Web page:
Friday, November 2, 2007


I'm sure many of you have read this lovely missive from a bevy of nuns that call themselves the "National Coalition of American Nuns" (RSCT to Argent, recipient of the Golden Snark Award - do we have one of those yet? - for humorous use of the title "NoCANdo"):

To Each U.S. Roman Catholic Bishop Regarding English Translations For The Liturgy

Dear Bishop, We are writing to you, each U.S. bishop, the U.S. Bishops' Committee on the Liturgy, the International Committee on English in the Liturgy (ICEL), and the Congregation for Divine Worship and the Discipline of the Sacraments in regard to the new Vatican-ordered translation of the Liturgy. The Vatican-appointed translators have not produced a translation that is understandable to Catholics in the pews. We understand that, according to a 2005 poll of bishops, 47% of the U.S. bishops rated it "fair or poor". The media has reported that even some bishops are complaining that some texts contain "clunky and archaic language" (Screw the dang media! Haven't you been taught: Never trust the media?). For example, why would the words "consubstantial to the Father" be used in the Creed? What meaning do these words have for 21st century English speaking Catholics? Why use a medieval expression like, "We pray you bid" in the new Missal? This is not the way people speak today in the English-speaking world (Maybe not out in the streets; but what's spoken in the streets and what's spoken at Mass should be at the very least two different things). We need to follow the liturgical principles set forth in the Constitution on the Sacred Liturgy from the Second Vatican Council. Article 21 of that document states, "Christian people, as far as possible, should be able to understand them (texts and rites) with ease". The proposed text, "he who was born ineffably of the inviolate Virgin," is not easily understandable to Christian people, much less to the youth who are leaving the Church because of its irrelevancy (If anything, they're leaving the church because they've had it with being treated like complete dummies and being given the impression that Holy Mass is a WIFM - What's In-it For Me - affair!). Bishop Donald Trautman of Erie, PA., chair of the U.S. Bishops Committee on the Liturgy, has said the proposed changes by the International Commission on English in the Liturgy are "not acceptable" (Do these nuns know that Bp. Trautman is very soon going to be replaced in the BCL by Bp. Serratelli, a Bishop who actually "gets it" about liturgy?). We agree (We don't). We ask you to make the translations appropriate, meaningful, and significant for today's Catholic (Oh, they are. You may not like the finished product, but the average "today's Catholic" will). Jeannine Gramick SL, Donna Quinn OP, Beth Rindler SFP For the Board of the National Coalition of American Nuns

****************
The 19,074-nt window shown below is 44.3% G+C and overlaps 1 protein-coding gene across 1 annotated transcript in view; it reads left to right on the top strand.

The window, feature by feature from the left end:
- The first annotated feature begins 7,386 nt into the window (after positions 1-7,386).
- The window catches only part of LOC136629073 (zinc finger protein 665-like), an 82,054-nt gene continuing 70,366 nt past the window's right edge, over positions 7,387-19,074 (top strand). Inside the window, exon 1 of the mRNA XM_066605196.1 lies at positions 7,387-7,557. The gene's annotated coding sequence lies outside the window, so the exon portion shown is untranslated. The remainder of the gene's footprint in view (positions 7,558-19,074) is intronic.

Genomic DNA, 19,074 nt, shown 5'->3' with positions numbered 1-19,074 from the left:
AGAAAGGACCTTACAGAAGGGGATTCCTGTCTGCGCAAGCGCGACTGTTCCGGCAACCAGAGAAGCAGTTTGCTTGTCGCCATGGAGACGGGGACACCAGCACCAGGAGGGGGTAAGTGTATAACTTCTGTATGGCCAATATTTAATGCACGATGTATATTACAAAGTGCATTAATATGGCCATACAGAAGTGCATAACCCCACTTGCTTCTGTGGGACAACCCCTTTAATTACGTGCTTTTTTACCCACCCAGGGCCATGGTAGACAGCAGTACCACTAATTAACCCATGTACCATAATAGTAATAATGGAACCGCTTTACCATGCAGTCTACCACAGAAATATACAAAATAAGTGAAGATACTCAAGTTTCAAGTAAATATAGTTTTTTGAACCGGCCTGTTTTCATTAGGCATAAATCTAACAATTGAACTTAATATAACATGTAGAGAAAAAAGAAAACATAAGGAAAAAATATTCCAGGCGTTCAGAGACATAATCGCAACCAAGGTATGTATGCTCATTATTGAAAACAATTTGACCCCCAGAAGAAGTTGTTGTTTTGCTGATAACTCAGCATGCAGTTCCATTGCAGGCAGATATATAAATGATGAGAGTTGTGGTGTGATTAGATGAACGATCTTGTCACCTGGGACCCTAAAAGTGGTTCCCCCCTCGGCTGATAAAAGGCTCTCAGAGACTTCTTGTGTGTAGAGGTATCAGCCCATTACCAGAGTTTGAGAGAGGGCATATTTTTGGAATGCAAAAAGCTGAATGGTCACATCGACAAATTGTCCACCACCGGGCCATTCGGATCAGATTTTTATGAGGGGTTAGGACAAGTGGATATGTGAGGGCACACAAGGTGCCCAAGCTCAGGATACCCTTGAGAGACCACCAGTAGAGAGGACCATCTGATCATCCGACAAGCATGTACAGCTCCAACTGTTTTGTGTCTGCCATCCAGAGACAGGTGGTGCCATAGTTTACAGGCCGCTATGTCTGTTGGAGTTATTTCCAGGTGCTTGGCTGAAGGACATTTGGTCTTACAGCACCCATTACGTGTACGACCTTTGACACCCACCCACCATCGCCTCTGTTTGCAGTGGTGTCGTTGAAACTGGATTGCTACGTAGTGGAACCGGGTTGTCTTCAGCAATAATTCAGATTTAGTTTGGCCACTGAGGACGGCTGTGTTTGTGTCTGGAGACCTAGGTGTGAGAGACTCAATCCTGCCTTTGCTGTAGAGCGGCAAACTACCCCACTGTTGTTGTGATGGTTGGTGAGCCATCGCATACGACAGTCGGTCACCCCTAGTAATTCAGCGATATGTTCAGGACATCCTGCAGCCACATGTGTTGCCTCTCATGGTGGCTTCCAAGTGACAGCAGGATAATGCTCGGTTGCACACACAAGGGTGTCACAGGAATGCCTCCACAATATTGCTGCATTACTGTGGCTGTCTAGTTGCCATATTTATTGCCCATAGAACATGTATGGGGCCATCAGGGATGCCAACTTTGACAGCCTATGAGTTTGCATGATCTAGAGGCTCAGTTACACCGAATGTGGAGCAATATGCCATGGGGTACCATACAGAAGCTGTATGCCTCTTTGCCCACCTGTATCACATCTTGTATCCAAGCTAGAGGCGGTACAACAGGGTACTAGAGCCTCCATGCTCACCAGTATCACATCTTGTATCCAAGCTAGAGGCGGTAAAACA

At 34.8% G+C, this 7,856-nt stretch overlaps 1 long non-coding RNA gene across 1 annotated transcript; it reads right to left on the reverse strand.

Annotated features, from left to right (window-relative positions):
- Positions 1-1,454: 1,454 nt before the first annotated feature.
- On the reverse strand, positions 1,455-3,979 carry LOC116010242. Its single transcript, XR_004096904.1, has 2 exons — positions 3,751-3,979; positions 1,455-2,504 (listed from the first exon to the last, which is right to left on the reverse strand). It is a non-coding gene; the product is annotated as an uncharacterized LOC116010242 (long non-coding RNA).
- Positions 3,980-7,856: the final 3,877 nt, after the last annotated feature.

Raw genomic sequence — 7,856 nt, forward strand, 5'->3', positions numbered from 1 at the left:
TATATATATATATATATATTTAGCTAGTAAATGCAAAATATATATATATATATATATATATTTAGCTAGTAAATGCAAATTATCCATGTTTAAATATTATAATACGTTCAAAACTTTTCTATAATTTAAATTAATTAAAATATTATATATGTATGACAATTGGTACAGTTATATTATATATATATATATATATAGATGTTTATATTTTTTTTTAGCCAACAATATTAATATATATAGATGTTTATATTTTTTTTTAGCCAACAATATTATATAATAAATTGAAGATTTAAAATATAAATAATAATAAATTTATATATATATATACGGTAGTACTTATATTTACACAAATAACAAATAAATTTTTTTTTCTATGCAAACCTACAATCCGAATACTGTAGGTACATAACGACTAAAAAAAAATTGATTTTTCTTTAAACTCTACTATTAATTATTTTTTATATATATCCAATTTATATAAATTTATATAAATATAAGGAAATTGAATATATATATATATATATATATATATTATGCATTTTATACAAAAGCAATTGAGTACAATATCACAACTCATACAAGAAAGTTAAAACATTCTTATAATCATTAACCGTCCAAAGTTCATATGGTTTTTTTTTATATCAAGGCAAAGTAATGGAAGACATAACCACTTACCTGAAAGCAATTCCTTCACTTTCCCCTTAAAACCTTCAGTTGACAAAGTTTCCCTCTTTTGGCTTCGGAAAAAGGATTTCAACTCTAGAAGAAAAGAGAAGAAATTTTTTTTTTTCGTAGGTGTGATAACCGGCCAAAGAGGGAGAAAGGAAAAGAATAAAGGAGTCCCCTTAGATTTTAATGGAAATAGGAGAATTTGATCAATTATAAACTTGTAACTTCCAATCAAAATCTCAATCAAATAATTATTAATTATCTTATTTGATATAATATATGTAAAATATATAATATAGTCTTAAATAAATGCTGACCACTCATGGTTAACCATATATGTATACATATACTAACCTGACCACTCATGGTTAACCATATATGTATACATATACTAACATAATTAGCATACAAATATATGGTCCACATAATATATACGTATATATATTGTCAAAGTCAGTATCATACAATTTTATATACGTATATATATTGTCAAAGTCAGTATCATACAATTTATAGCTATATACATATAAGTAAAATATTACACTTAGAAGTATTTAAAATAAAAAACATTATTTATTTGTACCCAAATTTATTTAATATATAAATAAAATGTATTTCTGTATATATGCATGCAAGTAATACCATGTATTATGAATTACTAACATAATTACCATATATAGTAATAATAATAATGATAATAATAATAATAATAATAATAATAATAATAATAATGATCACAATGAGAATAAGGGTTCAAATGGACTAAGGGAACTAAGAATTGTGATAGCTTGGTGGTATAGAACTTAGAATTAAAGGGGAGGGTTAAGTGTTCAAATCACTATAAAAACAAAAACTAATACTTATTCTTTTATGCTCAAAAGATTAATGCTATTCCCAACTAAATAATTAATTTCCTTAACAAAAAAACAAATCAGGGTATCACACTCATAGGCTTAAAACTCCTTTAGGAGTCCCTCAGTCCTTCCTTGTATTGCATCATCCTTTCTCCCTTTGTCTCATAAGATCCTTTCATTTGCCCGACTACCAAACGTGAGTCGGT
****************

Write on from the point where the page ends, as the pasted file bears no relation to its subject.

BTW, yes, the letter is written just like this in the NoCANdo website - with absolutely no paragraph form whatsoever.

Argent also has this excellent reply, from the Confraternity of Catholic Clergy, and it makes far better use of paragraphs.

The Confraternity of Catholic Clergy respectfully asks the Bishops of the United States (USCCB) to disregard the recent letter from the National Coalition of American Nuns on Liturgical Translations. We totally disagree with their request to reject a literal and accurate English version of the 2000 Roman Missal based on the typical Latin text. It is our contention as ordained ministers who daily celebrate the sacred liturgy and who serve the spiritual needs of the faithful that they deserve nothing less than total and complete conformity to the authentic and official texts approved by the Holy See.

Since the Eucharistic Sacrifice is the ‘source and summit of Christian life’, it is imperative that the Church’s ministers celebrate digne, atténte ac devote (worthily, with attention and devotion). Reverence is achieved not only by diligently following the rubrics but also by having accurate texts which incorporate sacred language. Ritual (gestures) and Rite (words) make proper worship. Full, conscious and active participation by the faithful in the sacred liturgy is only possible when pedestrian language and banal translations are abandoned once and for all. The congregation is more educated and sophisticated than purported by those who insist accurate and literal translations from the Latin into English would be confusing at best and frustrating at worst.

We live in a culture where the vulgar, crass and obscene are part of everyday conversation. It proliferates the media at all levels: radio, television, movies, theater, magazines, and the internet. Yet, good taste and graceful language are not archaic. Sacred worship requires a sacred vocabulary and nomenclature which expresses the value and need for reverence for ‘the Holy’ and which transcends the secular world and allows the worshipper to approach the threshold of heaven. Accuracy demands that the word consubstantial be restored to the Creed since the Council of Nicea (325) canonized the terms homoouios (Greek) and consubstantialem (Latin). Adjectives which predicate the divinity of Christ, prominent in the Latin, need to be reinserted into the English. Holy, sacred, venerable, and immaculate, etc., are not foreign terms to Catholic vocabulary. Edified language inspires the believer to aspire to those things which are holy and sacred. Banal and pedestrian language lowers us into the gutter. One can and ought to seek a poetic sacred language that uplifts the human spirit to seek the divine rather than being content with the mediocrity of mundane.

These priests say it very well. Excellent letter, Fathers.

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